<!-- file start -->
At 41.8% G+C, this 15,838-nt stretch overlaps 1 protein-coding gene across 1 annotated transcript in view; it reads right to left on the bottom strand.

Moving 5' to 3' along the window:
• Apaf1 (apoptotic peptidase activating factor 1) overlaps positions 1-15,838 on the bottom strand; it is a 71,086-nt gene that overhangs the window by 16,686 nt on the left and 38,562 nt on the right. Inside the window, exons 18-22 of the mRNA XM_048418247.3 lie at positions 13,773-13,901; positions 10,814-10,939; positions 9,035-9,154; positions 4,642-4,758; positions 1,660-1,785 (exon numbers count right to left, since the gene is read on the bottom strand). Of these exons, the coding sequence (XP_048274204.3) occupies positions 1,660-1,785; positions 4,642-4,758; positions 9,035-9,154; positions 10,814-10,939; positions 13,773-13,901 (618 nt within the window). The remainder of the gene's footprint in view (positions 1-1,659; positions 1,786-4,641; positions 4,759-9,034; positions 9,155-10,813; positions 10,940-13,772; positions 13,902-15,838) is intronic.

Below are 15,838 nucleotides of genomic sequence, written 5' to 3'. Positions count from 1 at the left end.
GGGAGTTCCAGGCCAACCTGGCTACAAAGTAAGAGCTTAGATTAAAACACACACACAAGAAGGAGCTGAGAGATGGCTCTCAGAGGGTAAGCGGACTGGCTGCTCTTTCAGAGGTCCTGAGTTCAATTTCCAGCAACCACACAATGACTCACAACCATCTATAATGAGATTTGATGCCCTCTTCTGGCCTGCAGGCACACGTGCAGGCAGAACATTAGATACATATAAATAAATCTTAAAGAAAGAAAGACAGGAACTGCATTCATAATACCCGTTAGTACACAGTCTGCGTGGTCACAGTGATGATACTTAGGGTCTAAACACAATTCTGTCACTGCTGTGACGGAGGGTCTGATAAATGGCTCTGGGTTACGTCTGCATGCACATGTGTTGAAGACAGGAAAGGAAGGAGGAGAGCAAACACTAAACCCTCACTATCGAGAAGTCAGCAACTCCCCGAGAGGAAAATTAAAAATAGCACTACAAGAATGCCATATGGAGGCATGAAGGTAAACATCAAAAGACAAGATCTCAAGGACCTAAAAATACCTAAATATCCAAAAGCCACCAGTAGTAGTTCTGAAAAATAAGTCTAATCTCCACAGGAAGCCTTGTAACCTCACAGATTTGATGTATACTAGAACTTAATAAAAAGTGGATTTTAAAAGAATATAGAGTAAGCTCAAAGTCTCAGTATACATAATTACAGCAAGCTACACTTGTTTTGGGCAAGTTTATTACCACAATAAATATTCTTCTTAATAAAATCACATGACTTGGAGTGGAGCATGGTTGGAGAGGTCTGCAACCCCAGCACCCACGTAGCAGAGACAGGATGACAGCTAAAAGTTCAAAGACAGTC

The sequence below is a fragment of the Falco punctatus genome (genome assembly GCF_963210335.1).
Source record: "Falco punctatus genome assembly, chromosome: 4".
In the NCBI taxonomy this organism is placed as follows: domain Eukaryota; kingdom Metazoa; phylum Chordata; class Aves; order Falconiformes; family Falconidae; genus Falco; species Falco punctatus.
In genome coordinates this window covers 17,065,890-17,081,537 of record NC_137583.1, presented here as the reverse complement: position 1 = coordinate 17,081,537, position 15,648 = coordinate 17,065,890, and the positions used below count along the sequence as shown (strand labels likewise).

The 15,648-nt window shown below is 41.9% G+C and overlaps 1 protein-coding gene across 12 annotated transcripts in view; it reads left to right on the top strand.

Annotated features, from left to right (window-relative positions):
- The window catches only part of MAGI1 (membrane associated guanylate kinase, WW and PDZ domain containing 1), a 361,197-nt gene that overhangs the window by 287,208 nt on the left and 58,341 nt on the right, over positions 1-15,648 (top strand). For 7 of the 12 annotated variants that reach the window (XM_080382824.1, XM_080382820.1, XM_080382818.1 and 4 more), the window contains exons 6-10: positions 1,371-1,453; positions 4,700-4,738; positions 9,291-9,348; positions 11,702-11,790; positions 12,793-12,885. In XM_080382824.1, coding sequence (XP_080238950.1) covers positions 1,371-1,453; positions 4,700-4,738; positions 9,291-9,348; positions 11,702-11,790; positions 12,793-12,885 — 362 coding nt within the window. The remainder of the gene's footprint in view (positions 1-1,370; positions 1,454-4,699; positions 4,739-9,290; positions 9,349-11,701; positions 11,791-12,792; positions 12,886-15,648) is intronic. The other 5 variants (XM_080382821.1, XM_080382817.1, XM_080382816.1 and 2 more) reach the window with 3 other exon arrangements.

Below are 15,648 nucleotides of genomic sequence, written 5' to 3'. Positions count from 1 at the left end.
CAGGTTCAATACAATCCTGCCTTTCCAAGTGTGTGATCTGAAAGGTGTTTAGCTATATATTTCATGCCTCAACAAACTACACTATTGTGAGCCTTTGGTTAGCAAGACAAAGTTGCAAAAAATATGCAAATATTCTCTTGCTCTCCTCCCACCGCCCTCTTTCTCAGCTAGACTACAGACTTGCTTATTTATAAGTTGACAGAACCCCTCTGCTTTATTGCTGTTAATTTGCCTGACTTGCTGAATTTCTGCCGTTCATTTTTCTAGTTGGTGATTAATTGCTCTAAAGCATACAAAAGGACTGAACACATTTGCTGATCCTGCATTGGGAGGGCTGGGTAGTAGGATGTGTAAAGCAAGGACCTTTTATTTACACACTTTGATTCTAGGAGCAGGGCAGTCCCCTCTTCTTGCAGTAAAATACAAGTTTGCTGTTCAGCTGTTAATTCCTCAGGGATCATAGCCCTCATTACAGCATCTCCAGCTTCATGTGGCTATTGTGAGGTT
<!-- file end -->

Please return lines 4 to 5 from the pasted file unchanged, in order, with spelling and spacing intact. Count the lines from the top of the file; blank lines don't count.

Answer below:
Below are 15,838 nucleotides of genomic sequence, written 5' to 3'. Positions count from 1 at the left end.
GGGAGTTCCAGGCCAACCTGGCTACAAAGTAAGAGCTTAGATTAAAACACACACACAAGAAGGAGCTGAGAGATGGCTCTCAGAGGGTAAGCGGACTGGCTGCTCTTTCAGAGGTCCTGAGTTCAATTTCCAGCAACCACACAATGACTCACAACCATCTATAATGAGATTTGATGCCCTCTTCTGGCCTGCAGGCACACGTGCAGGCAGAACATTAGATACATATAAATAAATCTTAAAGAAAGAAAGACAGGAACTGCATTCATAATACCCGTTAGTACACAGTCTGCGTGGTCACAGTGATGATACTTAGGGTCTAAACACAATTCTGTCACTGCTGTGACGGAGGGTCTGATAAATGGCTCTGGGTTACGTCTGCATGCACATGTGTTGAAGACAGGAAAGGAAGGAGGAGAGCAAACACTAAACCCTCACTATCGAGAAGTCAGCAACTCCCCGAGAGGAAAATTAAAAATAGCACTACAAGAATGCCATATGGAGGCATGAAGGTAAACATCAAAAGACAAGATCTCAAGGACCTAAAAATACCTAAATATCCAAAAGCCACCAGTAGTAGTTCTGAAAAATAAGTCTAATCTCCACAGGAAGCCTTGTAACCTCACAGATTTGATGTATACTAGAACTTAATAAAAAGTGGATTTTAAAAGAATATAGAGTAAGCTCAAAGTCTCAGTATACATAATTACAGCAAGCTACACTTGTTTTGGGCAAGTTTATTACCACAATAAATATTCTTCTTAATAAAATCACATGACTTGGAGTGGAGCATGGTTGGAGAGGTCTGCAACCCCAGCACCCACGTAGCAGAGACAGGATGACAGCTAAAAGTTCAAAGACAGTC